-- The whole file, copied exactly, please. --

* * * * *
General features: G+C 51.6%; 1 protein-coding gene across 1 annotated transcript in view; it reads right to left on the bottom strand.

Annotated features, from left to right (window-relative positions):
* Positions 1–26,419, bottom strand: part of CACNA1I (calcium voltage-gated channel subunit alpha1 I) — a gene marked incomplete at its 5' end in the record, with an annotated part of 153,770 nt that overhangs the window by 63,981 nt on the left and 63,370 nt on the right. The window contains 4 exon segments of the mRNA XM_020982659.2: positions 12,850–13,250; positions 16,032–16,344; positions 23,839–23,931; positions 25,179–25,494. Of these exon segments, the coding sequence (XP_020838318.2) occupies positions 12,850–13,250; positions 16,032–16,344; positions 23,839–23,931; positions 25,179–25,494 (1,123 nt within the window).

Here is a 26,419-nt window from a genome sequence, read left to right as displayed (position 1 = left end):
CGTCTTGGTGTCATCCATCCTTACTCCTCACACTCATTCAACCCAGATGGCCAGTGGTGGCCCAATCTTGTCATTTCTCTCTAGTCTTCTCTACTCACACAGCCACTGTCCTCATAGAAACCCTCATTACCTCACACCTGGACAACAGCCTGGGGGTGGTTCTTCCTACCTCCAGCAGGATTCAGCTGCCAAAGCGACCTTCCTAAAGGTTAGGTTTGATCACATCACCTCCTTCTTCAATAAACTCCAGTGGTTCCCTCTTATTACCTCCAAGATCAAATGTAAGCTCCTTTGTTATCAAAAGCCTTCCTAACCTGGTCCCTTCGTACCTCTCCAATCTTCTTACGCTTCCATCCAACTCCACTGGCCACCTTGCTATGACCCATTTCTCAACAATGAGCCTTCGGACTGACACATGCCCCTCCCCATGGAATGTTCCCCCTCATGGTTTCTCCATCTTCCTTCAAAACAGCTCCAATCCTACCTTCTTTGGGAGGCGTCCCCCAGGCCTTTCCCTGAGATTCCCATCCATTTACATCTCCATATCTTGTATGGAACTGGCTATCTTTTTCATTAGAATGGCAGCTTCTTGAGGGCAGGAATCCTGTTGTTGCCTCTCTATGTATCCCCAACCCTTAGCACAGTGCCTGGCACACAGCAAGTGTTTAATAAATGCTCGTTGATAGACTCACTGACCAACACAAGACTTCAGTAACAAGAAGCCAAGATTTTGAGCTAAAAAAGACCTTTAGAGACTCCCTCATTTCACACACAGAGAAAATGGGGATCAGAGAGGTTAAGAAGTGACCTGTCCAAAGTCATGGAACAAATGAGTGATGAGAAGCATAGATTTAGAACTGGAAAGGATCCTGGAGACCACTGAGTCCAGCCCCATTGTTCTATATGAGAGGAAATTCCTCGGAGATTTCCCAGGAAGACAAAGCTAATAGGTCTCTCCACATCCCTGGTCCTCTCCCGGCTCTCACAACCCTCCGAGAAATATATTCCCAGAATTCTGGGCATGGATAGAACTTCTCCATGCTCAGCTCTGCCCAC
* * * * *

General features: G+C 51.6%; 1 protein-coding gene across 1 annotated transcript in view; it reads right to left on the bottom strand.

Annotated features, from left to right (window-relative positions):
* Positions 1–26,419, bottom strand: part of CACNA1I (calcium voltage-gated channel subunit alpha1 I) — a gene marked incomplete at its 5' end in the record, with an annotated part of 153,770 nt that overhangs the window by 63,981 nt on the left and 63,370 nt on the right. The window contains 4 exon segments of the mRNA XM_020982659.2: positions 12,850–13,250; positions 16,032–16,344; positions 23,839–23,931; positions 25,179–25,494. Of these exon segments, the coding sequence (XP_020838318.2) occupies positions 12,850–13,250; positions 16,032–16,344; positions 23,839–23,931; positions 25,179–25,494 (1,123 nt within the window).

Here is a 26,419-nt window from a genome sequence, read left to right as displayed (position 1 = left end):
CGTCTTGGTGTCATCCATCCTTACTCCTCACACTCATTCAACCCAGATGGCCAGTGGTGGCCCAATCTTGTCATTTCTCTCTAGTCTTCTCTACTCACACAGCCACTGTCCTCATAGAAACCCTCATTACCTCACACCTGGACAACAGCCTGGGGGTGGTTCTTCCTACCTCCAGCAGGATTCAGCTGCCAAAGCGACCTTCCTAAAGGTTAGGTTTGATCACATCACCTCCTTCTTCAATAAACTCCAGTGGTTCCCTCTTATTACCTCCAAGATCAAATGTAAGCTCCTTTGTTATCAAAAGCCTTCCTAACCTGGTCCCTTCGTACCTCTCCAATCTTCTTACGCTTCCATCCAACTCCACTGGCCACCTTGCTATGACCCATTTCTCAACAATGAGCCTTCGGACTGACACATGCCCCTCCCCATGGAATGTTCCCCCTCATGGTTTCTCCATCTTCCTTCAAAACAGCTCCAATCCTACCTTCTTTGGGAGGCGTCCCCCAGGCCTTTCCCTGAGATTCCCATCCATTTACATCTCCATATCTTGTATGGAACTGGCTATCTTTTTCATTAGAATGGCAGCTTCTTGAGGGCAGGAATCCTGTTGTTGCCTCTCTATGTATCCCCAACCCTTAGCACAGTGCCTGGCACACAGCAAGTGTTTAATAAATGCTCGTTGATAGACTCACTGACCAACACAAGACTTCAGTAACAAGAAGCCAAGATTTTGAGCTAAAAAAGACCTTTAGAGACTCCCTCATTTCACACACAGAGAAAATGGGGATCAGAGAGGTTAAGAAGTGACCTGTCCAAAGTCATGGAACAAATGAGTGATGAGAAGCATAGATTTAGAACTGGAAAGGATCCTGGAGACCACTGAGTCCAGCCCCATTGTTCTATATGAGAGGAAATTCCTCGGAGATTTCCCAGGAAGACAAAGCTAATAGGTCTCTCCACATCCCTGGTCCTCTCCCGGCTCTCACAACCCTCCGAGAAATATATTCCCAGAATTCTGGGCATGGATAGAACTTCTCCATGCTCAGCTCTGCCCAC